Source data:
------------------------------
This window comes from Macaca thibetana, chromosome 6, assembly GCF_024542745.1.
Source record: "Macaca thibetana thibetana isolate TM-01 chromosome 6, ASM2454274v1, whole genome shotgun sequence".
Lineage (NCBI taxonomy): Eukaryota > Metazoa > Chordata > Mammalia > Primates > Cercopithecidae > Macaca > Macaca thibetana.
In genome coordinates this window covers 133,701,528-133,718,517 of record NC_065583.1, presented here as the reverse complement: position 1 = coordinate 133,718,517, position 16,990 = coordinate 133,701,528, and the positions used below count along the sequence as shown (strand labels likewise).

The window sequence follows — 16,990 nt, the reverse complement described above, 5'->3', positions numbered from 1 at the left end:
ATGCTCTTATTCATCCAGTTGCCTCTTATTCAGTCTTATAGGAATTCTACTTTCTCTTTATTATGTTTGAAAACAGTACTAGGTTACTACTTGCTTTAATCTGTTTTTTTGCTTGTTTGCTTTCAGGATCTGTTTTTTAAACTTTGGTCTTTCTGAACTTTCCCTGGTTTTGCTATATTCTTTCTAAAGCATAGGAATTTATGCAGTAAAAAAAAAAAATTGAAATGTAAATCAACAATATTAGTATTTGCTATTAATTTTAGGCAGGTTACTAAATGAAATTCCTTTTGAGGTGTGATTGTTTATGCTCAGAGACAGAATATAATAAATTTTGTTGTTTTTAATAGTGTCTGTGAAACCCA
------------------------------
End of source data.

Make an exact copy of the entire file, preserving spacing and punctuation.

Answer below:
This window comes from Macaca thibetana, chromosome 6, assembly GCF_024542745.1.
Source record: "Macaca thibetana thibetana isolate TM-01 chromosome 6, ASM2454274v1, whole genome shotgun sequence".
Lineage (NCBI taxonomy): Eukaryota > Metazoa > Chordata > Mammalia > Primates > Cercopithecidae > Macaca > Macaca thibetana.
In genome coordinates this window covers 133,701,528-133,718,517 of record NC_065583.1, presented here as the reverse complement: position 1 = coordinate 133,718,517, position 16,990 = coordinate 133,701,528, and the positions used below count along the sequence as shown (strand labels likewise).

The window sequence follows — 16,990 nt, the reverse complement described above, 5'->3', positions numbered from 1 at the left end:
ATGCTCTTATTCATCCAGTTGCCTCTTATTCAGTCTTATAGGAATTCTACTTTCTCTTTATTATGTTTGAAAACAGTACTAGGTTACTACTTGCTTTAATCTGTTTTTTTGCTTGTTTGCTTTCAGGATCTGTTTTTTAAACTTTGGTCTTTCTGAACTTTCCCTGGTTTTGCTATATTCTTTCTAAAGCATAGGAATTTATGCAGTAAAAAAAAAAAATTGAAATGTAAATCAACAATATTAGTATTTGCTATTAATTTTAGGCAGGTTACTAAATGAAATTCCTTTTGAGGTGTGATTGTTTATGCTCAGAGACAGAATATAATAAATTTTGTTGTTTTTAATAGTGTCTGTGAAACCCA